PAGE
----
Subscribe to our newsletter

June 28, 2012: The day Rosol stunned Nadal at Wimbledon

Each day, Tennis Majors takes you back in time to an important moment in tennis history. On this day, June 28, in 2012, Lukas Rosol upset Rafael Nadal at Wimbledon.

Rafael Nadal & Lukas Rosol at Wimbledon in 2012 Rafael Nadal of Spain waves farewell to the Centre Court after his defeat to Lukas Rosol, right

What happened exactly on that day and why it is memorable in tennis history?

On this day, June 28, 2012, in the second round of Wimbledon, Rafael Nadal suffered a shocking loss to unheralded world No 100 Lukas Rosol (6-7, 6-4, 6-4, 2-6, 6-4). The Czech played a close-to-perfect match to eliminate the Spaniard, who had reached the final in his five last appearances at the All England Club (claiming the title twice) and who had played the final of the last four Grand Slam tournaments. For Nadal, it was the beginning of a series of disappointments at Wimbledon — where the 2008 and 2010 champion would not go past the fourth round again until 2018. 

The guys involved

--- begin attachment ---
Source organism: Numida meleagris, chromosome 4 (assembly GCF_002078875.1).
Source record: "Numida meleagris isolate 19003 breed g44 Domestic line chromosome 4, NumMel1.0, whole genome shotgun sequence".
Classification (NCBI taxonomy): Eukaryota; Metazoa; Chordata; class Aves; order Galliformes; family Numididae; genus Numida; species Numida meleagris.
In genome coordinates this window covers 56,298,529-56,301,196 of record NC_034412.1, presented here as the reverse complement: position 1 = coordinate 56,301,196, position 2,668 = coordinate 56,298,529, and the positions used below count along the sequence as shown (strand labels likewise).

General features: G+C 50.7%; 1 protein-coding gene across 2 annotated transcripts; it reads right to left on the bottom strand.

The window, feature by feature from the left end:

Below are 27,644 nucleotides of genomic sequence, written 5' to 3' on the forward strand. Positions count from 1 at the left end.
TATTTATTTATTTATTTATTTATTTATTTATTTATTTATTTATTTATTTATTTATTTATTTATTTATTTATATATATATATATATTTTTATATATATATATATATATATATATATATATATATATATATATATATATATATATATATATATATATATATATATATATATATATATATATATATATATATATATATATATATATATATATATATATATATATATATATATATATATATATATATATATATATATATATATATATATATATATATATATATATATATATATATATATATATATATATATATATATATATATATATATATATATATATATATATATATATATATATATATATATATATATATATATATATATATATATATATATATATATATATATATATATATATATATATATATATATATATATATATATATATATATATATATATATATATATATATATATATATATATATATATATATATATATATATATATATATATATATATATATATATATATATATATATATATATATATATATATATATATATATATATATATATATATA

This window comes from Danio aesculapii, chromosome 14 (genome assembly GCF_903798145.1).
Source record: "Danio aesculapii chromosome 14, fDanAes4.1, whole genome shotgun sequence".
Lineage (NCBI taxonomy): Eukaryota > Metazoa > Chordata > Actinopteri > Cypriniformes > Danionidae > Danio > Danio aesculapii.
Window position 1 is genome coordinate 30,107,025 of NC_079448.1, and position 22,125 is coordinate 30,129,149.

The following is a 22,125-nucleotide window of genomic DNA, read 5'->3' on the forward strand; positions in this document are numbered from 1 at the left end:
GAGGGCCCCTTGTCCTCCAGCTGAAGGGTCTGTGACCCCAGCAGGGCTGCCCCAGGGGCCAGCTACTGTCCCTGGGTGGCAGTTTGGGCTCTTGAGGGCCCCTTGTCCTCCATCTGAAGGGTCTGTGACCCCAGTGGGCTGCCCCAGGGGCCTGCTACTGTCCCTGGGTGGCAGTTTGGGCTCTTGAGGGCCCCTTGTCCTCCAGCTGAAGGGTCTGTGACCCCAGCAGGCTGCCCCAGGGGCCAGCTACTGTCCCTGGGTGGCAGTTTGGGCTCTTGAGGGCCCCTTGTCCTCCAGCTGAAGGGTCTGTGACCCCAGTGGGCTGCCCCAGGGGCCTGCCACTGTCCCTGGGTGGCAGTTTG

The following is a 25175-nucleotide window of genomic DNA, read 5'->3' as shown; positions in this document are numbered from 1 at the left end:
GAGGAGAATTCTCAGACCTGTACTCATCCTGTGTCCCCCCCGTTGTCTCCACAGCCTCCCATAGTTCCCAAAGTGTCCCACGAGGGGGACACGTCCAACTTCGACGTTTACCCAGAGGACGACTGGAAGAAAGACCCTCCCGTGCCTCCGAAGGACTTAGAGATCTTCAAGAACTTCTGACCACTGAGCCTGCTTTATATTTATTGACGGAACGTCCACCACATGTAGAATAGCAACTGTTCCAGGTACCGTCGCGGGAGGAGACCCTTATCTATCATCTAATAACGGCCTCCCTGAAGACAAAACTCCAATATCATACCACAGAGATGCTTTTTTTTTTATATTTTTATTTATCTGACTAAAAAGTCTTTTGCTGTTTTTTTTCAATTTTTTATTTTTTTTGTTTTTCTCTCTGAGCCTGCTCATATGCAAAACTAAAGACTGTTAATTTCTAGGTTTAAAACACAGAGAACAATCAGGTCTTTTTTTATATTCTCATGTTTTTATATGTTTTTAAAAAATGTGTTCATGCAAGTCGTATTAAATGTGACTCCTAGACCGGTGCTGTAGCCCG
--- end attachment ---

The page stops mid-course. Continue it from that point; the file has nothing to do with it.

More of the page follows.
In June 2012, Rafael Nadal was only 26, but his achievements had already secured him a chapter in tennis history books. His clay-court records were outstanding. Almost unbeatable on his favourite surface, he had won the French Open at his first attempt in 2005 (defeating Mariano Puerta in the final, 6-7, 6-3, 6-1, 7-5). After that he had triumphed at Roland-Garros five times — in 2006, 2007, 2008, 2010, and 2011, holding a 45-1 record in Paris. Apart from Robin Soderling, who beat him in the 2009 fourth round (6-2, 6-7, 6-4, 7-6), no one had managed to win more than one set against Nadal at Roland-Garros. He held a record of 81 consecutive matches won on red dirt, on which he had already won 32 tournaments. Besides, after his second Grand Slam triumph, he improved his game, making it more aggressive, to make it more effective on fast surfaces. Defeated by Roger Federer in the Wimbledon final in 2006 and 2007, he eventually claimed the title at the All-England Club in 2008, edging his Swiss rival in one of the greatest matches in tennis history (6-4, 6-4, 6-7, 6-7, 9-7). He then became world No 1 for the first time, interrupting Federer’s 237-week reign. In 2009 he claimed a first Grand Slam title on hard courts at the Australian Open, where he survived a five-hour semi-final against Fernando Verdasco (6-7, 6-4, 7-6, 6-7, 6-4), before battling for five sets to beat Federer in the final (7-5, 3-6, 7-6, 3-6, 6-2). Injuries troubled him in the following 12 months, but he came back stronger than ever at the spring of 2010 by taking his revenge against Soderling in the Roland-Garros final (6-4, 6-2, 6-4) before claiming a second Wimbledon title — beating Tomas Berdych in straight sets in the final (6-3, 7-5, 6-4). In September of 2010, Nadal achieved the career Grand Slam by defeating Novak Djokovic in the US Open final (6-4, 5-7, 6-4, 6-2). At that time, it seemed like Nadal was going to dominate the game, but in 2011 the Serb increased his level and became the new leader on the tour. Defeated by Djokovic in the finals of Indian Wells, Miami, Madrid, Rome, Wimbledon, and the US Open, the Spaniard saved his season by winning Roland-Garros for the sixth time — defeating Federer in the final once again (7-5, 7-6, 5-7, 6-1). In the final of the 2012 Australian Open, Nadal was edged out once again by Djokovic (5-7, 6-4, 6-2, 6-7, 7-5) and it really looked like the Serb had taken the advantage in the rivalry. However, Nadal once again prevailed at Roland-Garros to claim his seventh title in Paris, and he was one of the favourites at Wimbledon.